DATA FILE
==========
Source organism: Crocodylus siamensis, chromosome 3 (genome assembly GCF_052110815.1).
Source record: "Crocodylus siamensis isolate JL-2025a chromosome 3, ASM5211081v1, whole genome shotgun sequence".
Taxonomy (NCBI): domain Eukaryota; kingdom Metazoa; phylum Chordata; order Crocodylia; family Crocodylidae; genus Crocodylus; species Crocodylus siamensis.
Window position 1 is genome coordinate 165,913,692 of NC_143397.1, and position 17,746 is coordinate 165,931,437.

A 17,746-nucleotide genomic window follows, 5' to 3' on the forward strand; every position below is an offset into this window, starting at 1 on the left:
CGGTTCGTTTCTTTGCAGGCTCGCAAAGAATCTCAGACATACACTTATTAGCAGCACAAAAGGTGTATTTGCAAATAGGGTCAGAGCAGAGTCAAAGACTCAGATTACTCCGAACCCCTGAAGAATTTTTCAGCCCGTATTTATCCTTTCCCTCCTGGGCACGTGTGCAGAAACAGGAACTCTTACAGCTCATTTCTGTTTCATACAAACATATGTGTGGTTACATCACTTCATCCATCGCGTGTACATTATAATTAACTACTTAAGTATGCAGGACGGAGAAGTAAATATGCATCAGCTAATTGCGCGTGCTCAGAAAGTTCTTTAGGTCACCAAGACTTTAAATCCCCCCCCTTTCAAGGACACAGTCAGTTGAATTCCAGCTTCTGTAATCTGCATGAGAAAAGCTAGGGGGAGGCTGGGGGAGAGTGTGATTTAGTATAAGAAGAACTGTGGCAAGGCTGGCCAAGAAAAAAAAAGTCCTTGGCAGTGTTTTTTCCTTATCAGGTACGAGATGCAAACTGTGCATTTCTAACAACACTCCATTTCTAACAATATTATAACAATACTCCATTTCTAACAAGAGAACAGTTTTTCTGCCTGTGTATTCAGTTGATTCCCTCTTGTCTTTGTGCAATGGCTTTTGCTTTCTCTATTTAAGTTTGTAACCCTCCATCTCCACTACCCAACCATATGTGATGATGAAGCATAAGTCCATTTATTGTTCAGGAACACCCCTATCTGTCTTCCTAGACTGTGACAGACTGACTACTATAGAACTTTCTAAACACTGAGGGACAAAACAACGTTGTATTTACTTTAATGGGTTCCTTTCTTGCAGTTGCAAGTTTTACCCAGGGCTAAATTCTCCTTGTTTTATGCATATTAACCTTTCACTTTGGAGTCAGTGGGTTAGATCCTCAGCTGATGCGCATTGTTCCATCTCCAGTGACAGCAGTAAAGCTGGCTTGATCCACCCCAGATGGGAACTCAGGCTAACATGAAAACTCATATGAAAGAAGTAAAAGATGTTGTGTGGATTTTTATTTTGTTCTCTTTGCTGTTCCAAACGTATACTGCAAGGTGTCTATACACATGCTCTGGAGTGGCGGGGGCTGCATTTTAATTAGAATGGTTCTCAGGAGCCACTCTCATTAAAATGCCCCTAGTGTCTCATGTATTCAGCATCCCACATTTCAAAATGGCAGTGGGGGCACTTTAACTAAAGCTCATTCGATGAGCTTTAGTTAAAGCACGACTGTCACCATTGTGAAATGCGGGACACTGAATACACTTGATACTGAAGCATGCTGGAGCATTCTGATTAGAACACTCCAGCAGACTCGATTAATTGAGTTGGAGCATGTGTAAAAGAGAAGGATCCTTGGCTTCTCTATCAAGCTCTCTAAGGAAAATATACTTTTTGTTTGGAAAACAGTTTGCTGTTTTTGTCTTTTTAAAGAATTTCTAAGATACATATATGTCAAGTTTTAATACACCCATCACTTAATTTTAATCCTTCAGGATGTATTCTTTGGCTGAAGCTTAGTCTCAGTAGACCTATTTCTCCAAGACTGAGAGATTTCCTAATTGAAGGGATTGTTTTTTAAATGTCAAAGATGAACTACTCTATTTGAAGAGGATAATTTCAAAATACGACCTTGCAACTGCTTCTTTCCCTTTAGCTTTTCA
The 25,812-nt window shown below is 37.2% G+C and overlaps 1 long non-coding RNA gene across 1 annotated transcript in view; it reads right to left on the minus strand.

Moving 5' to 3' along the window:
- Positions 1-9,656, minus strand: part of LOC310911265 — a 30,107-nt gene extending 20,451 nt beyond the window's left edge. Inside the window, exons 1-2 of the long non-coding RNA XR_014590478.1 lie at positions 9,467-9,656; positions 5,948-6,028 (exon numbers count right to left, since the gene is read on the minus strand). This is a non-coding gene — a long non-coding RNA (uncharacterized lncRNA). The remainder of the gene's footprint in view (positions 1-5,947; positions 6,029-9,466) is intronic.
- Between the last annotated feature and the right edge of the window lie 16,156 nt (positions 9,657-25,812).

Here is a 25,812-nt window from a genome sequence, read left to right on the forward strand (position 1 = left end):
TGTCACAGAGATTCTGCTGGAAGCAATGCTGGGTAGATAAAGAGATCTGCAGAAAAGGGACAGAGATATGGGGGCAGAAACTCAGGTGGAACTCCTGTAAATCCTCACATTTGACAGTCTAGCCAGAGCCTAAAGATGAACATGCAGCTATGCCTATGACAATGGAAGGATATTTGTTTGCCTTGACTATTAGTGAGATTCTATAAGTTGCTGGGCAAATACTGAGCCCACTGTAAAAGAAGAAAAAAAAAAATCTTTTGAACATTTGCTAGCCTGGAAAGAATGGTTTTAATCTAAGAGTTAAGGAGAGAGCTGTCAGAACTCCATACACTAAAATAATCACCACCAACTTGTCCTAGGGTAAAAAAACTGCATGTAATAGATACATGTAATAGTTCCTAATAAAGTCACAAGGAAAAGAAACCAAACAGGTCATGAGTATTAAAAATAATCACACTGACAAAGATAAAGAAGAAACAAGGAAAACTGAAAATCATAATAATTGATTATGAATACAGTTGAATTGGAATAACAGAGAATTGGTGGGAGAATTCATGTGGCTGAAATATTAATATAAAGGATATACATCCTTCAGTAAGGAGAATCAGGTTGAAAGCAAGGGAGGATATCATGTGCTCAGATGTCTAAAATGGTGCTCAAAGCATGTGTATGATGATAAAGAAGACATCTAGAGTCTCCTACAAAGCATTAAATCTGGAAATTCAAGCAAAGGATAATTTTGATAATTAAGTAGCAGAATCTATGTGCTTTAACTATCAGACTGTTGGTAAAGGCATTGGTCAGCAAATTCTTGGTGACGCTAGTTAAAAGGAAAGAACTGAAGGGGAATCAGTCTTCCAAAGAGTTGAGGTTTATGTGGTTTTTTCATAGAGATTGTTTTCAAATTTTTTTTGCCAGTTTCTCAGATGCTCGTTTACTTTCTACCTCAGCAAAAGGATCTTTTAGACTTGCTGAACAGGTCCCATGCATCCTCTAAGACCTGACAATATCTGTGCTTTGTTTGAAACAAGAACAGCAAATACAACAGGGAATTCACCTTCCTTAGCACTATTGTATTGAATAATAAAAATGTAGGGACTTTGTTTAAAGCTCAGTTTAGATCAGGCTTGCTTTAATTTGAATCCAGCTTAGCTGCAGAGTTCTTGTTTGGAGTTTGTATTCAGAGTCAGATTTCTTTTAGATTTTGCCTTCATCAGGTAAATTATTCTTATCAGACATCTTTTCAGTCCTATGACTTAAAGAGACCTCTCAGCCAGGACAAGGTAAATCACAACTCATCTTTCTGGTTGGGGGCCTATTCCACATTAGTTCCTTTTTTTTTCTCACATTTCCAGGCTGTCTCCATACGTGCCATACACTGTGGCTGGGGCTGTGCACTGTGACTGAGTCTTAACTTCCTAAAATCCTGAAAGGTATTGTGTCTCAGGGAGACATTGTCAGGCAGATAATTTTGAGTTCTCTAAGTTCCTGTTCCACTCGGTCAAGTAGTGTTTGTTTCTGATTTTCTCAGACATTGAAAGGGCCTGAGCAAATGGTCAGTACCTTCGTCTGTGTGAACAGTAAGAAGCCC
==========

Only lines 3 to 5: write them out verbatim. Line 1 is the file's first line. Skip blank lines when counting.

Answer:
Taxonomy (NCBI): domain Eukaryota; kingdom Metazoa; phylum Chordata; order Crocodylia; family Crocodylidae; genus Crocodylus; species Crocodylus siamensis.
Window position 1 is genome coordinate 165,913,692 of NC_143397.1, and position 17,746 is coordinate 165,931,437.

A 17,746-nucleotide genomic window follows, 5' to 3' on the forward strand; every position below is an offset into this window, starting at 1 on the left: